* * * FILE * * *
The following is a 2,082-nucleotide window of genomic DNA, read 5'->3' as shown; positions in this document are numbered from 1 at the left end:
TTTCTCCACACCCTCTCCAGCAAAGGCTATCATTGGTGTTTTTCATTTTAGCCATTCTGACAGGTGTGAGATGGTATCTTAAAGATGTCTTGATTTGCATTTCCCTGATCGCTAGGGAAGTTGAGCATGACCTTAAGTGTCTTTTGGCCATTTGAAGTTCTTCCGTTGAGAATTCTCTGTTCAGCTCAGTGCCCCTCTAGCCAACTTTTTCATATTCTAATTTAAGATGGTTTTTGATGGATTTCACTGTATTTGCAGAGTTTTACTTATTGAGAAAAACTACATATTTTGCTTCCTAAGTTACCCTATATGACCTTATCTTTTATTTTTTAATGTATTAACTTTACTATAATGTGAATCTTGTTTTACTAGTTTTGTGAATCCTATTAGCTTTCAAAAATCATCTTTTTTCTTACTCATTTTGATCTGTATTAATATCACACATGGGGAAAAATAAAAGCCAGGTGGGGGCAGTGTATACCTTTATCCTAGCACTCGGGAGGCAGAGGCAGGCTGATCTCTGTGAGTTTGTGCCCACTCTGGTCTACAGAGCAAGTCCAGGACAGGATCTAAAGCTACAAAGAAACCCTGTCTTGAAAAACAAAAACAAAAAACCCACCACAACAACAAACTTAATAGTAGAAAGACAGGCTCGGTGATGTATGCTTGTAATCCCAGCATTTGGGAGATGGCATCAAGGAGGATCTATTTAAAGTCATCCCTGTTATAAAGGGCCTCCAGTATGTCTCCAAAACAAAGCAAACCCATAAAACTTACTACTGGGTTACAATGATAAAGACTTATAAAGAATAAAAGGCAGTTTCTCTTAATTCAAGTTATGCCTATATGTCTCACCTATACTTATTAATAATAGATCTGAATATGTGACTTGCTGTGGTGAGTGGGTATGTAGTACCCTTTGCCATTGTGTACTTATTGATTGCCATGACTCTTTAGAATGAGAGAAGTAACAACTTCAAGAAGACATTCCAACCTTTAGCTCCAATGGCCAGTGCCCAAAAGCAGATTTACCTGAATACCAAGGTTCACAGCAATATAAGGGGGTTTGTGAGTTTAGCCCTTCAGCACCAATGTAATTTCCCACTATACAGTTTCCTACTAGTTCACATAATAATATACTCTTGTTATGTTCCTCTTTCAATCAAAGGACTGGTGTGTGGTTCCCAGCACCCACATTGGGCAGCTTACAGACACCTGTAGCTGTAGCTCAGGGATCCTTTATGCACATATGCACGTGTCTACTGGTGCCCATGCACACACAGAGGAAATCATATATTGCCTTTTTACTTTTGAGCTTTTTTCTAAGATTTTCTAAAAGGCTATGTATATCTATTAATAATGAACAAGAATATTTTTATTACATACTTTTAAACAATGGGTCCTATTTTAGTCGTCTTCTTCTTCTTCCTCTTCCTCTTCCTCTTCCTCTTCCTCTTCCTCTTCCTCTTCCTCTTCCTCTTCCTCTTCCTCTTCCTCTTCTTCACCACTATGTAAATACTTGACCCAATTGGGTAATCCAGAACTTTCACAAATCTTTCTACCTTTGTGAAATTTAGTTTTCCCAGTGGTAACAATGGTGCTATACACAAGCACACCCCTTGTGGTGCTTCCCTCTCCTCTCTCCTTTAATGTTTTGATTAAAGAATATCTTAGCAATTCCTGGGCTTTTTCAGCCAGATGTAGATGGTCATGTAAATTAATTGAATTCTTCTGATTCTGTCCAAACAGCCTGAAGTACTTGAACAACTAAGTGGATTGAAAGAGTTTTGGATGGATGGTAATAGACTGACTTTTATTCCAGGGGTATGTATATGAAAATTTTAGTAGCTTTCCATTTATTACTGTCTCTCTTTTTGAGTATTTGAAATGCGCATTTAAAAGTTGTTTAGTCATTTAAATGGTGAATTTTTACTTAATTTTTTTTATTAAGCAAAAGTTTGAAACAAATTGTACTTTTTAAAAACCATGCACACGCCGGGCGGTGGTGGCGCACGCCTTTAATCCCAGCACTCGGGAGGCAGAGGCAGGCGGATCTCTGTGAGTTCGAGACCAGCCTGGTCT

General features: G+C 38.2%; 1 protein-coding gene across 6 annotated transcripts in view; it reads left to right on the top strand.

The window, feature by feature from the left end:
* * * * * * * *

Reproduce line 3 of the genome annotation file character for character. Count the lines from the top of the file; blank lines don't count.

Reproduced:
General features: G+C 38.2%; 1 protein-coding gene across 6 annotated transcripts in view; it reads left to right on the top strand.